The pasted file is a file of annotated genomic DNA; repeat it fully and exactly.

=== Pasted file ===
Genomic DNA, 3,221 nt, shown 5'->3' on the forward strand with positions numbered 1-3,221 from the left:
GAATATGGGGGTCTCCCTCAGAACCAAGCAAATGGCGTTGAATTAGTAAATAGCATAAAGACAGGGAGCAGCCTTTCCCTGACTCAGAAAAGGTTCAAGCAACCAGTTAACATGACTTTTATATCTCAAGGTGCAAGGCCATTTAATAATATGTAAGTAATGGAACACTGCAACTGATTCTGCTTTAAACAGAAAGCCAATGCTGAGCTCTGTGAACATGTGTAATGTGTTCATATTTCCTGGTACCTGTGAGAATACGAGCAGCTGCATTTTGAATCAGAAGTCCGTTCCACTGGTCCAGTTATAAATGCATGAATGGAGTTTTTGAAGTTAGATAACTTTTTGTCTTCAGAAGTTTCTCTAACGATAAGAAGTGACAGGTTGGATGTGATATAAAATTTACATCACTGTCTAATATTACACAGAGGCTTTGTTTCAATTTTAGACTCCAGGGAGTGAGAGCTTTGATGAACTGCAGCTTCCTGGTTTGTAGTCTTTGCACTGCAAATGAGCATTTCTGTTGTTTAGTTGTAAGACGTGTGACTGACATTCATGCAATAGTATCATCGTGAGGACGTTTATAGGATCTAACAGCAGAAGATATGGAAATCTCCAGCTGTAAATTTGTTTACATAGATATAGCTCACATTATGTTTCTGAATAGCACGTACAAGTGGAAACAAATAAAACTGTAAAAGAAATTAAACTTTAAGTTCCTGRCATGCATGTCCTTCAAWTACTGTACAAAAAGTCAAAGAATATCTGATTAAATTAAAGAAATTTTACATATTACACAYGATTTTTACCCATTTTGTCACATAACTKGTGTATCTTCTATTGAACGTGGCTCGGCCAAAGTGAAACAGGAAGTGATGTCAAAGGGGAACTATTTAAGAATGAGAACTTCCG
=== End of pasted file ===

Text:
Genomic DNA, 3,221 nt, shown 5'->3' on the forward strand with positions numbered 1-3,221 from the left:
GAATATGGGGGTCTCCCTCAGAACCAAGCAAATGGCGTTGAATTAGTAAATAGCATAAAGACAGGGAGCAGCCTTTCCCTGACTCAGAAAAGGTTCAAGCAACCAGTTAACATGACTTTTATATCTCAAGGTGCAAGGCCATTTAATAATATGTAAGTAATGGAACACTGCAACTGATTCTGCTTTAAACAGAAAGCCAATGCTGAGCTCTGTGAACATGTGTAATGTGTTCATATTTCCTGGTACCTGTGAGAATACGAGCAGCTGCATTTTGAATCAGAAGTCCGTTCCACTGGTCCAGTTATAAATGCATGAATGGAGTTTTTGAAGTTAGATAACTTTTTGTCTTCAGAAGTTTCTCTAACGATAAGAAGTGACAGGTTGGATGTGATATAAAATTTACATCACTGTCTAATATTACACAGAGGCTTTGTTTCAATTTTAGACTCCAGGGAGTGAGAGCTTTGATGAACTGCAGCTTCCTGGTTTGTAGTCTTTGCACTGCAAATGAGCATTTCTGTTGTTTAGTTGTAAGACGTGTGACTGACATTCATGCAATAGTATCATCGTGAGGACGTTTATAGGATCTAACAGCAGAAGATATGGAAATCTCCAGCTGTAAATTTGTTTACATAGATATAGCTCACATTATGTTTCTGAATAGCACGTACAAGTGGAAACAAATAAAACTGTAAAAGAAATTAAACTTTAAGTTCCTGRCATGCATGTCCTTCAAWTACTGTACAAAAAGTCAAAGAATATCTGATTAAATTAAAGAAATTTTACATATTACACAYGATTTTTACCCATTTTGTCACATAACTKGTGTATCTTCTATTGAACGTGGCTCGGCCAAAGTGAAACAGGAAGTGATGTCAAAGGGGAACTATTTAAGAATGAGAACTTCCG